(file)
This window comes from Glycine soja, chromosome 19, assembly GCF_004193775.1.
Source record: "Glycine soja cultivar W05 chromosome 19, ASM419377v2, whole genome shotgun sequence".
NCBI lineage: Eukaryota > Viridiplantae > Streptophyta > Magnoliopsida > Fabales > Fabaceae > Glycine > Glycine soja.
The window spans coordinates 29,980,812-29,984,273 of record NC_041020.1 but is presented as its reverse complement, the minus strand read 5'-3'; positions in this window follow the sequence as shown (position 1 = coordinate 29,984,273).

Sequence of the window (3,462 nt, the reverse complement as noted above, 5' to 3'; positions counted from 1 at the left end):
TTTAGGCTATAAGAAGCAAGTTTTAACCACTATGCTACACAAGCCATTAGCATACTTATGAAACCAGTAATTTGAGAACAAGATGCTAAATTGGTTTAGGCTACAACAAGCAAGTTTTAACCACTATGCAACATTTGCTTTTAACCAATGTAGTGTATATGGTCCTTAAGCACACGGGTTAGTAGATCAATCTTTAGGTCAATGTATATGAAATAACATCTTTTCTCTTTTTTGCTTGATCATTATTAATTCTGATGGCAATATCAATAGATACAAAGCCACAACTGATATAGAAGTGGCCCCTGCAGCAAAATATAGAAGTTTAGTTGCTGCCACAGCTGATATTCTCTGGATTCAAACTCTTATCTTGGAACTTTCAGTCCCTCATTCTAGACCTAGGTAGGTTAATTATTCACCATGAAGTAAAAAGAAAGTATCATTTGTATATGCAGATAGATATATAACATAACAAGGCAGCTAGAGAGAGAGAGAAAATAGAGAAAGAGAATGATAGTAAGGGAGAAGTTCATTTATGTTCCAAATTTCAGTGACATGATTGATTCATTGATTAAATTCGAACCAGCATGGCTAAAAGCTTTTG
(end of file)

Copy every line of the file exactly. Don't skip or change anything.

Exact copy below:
This window comes from Glycine soja, chromosome 19, assembly GCF_004193775.1.
Source record: "Glycine soja cultivar W05 chromosome 19, ASM419377v2, whole genome shotgun sequence".
NCBI lineage: Eukaryota > Viridiplantae > Streptophyta > Magnoliopsida > Fabales > Fabaceae > Glycine > Glycine soja.
The window spans coordinates 29,980,812-29,984,273 of record NC_041020.1 but is presented as its reverse complement, the minus strand read 5'-3'; positions in this window follow the sequence as shown (position 1 = coordinate 29,984,273).

Sequence of the window (3,462 nt, the reverse complement as noted above, 5' to 3'; positions counted from 1 at the left end):
TTTAGGCTATAAGAAGCAAGTTTTAACCACTATGCTACACAAGCCATTAGCATACTTATGAAACCAGTAATTTGAGAACAAGATGCTAAATTGGTTTAGGCTACAACAAGCAAGTTTTAACCACTATGCAACATTTGCTTTTAACCAATGTAGTGTATATGGTCCTTAAGCACACGGGTTAGTAGATCAATCTTTAGGTCAATGTATATGAAATAACATCTTTTCTCTTTTTTGCTTGATCATTATTAATTCTGATGGCAATATCAATAGATACAAAGCCACAACTGATATAGAAGTGGCCCCTGCAGCAAAATATAGAAGTTTAGTTGCTGCCACAGCTGATATTCTCTGGATTCAAACTCTTATCTTGGAACTTTCAGTCCCTCATTCTAGACCTAGGTAGGTTAATTATTCACCATGAAGTAAAAAGAAAGTATCATTTGTATATGCAGATAGATATATAACATAACAAGGCAGCTAGAGAGAGAGAGAAAATAGAGAAAGAGAATGATAGTAAGGGAGAAGTTCATTTATGTTCCAAATTTCAGTGACATGATTGATTCATTGATTAAATTCGAACCAGCATGGCTAAAAGCTTTTG